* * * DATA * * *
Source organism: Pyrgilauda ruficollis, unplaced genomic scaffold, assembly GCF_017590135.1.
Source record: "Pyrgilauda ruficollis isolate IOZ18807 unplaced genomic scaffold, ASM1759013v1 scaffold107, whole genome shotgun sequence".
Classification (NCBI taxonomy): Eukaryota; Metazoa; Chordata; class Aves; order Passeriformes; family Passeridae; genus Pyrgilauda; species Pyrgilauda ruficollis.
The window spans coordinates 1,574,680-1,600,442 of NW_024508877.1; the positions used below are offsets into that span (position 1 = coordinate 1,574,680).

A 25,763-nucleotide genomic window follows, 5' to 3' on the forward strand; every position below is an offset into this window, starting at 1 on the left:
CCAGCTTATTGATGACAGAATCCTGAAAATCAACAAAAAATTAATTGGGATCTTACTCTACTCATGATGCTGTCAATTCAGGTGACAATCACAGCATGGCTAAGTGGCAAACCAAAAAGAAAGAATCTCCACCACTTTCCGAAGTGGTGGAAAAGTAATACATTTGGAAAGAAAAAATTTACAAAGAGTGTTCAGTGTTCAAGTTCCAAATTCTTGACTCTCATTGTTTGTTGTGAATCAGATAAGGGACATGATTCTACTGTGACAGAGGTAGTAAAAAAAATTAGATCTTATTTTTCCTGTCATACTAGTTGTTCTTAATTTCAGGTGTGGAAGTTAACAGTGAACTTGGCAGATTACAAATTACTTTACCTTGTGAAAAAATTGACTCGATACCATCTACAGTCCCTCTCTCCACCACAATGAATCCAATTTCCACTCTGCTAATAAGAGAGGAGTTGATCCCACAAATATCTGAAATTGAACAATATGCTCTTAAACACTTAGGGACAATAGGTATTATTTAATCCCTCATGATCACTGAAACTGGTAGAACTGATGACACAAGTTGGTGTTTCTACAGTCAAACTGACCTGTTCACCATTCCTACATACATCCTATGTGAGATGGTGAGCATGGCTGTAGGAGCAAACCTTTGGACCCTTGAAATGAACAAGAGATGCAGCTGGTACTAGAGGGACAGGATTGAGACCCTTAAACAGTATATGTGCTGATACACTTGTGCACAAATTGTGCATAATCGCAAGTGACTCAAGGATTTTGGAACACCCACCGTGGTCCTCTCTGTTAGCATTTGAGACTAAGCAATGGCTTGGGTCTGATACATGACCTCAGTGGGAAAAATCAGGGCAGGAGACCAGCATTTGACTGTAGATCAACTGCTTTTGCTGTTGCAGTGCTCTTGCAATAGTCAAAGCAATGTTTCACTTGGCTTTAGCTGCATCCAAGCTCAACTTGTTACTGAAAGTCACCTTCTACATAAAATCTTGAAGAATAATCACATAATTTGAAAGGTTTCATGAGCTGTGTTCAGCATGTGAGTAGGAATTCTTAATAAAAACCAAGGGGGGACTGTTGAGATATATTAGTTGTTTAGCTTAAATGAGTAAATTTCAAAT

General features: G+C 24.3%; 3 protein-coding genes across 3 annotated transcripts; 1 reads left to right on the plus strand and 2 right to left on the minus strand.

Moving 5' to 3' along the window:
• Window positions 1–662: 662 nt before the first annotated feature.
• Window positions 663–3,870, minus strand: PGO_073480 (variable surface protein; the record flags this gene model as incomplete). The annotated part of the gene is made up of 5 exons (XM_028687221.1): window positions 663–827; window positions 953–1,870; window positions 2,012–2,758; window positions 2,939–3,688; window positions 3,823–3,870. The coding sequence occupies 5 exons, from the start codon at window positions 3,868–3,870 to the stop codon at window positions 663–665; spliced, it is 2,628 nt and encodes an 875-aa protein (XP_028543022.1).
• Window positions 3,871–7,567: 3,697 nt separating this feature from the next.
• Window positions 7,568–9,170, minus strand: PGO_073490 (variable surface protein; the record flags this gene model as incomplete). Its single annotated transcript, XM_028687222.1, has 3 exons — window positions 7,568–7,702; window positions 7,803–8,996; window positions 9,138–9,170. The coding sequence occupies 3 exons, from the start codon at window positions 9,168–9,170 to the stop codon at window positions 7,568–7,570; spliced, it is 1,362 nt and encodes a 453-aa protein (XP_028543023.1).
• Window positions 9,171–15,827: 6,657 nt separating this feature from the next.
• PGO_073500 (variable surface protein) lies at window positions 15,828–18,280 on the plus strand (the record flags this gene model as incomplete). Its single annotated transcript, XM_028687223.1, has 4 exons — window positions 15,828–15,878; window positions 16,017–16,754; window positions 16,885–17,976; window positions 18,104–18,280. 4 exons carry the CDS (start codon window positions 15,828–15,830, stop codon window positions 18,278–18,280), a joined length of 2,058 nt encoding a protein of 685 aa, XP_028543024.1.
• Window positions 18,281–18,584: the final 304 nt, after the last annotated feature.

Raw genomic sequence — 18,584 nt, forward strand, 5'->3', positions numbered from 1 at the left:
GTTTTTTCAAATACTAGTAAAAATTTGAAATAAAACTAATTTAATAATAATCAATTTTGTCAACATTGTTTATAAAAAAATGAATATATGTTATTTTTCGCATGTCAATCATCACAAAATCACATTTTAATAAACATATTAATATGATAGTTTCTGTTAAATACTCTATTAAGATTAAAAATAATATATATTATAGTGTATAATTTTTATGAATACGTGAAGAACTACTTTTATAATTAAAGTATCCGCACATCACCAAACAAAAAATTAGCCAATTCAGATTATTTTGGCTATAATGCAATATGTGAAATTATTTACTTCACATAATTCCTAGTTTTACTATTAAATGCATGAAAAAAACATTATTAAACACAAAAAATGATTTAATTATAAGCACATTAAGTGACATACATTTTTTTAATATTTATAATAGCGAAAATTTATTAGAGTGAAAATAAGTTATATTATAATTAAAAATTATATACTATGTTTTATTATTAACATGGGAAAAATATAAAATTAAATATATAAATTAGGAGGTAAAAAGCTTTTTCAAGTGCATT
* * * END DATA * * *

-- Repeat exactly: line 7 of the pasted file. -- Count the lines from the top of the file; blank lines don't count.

General features: G+C 24.3%; 3 protein-coding genes across 3 annotated transcripts; 1 reads left to right on the plus strand and 2 right to left on the minus strand.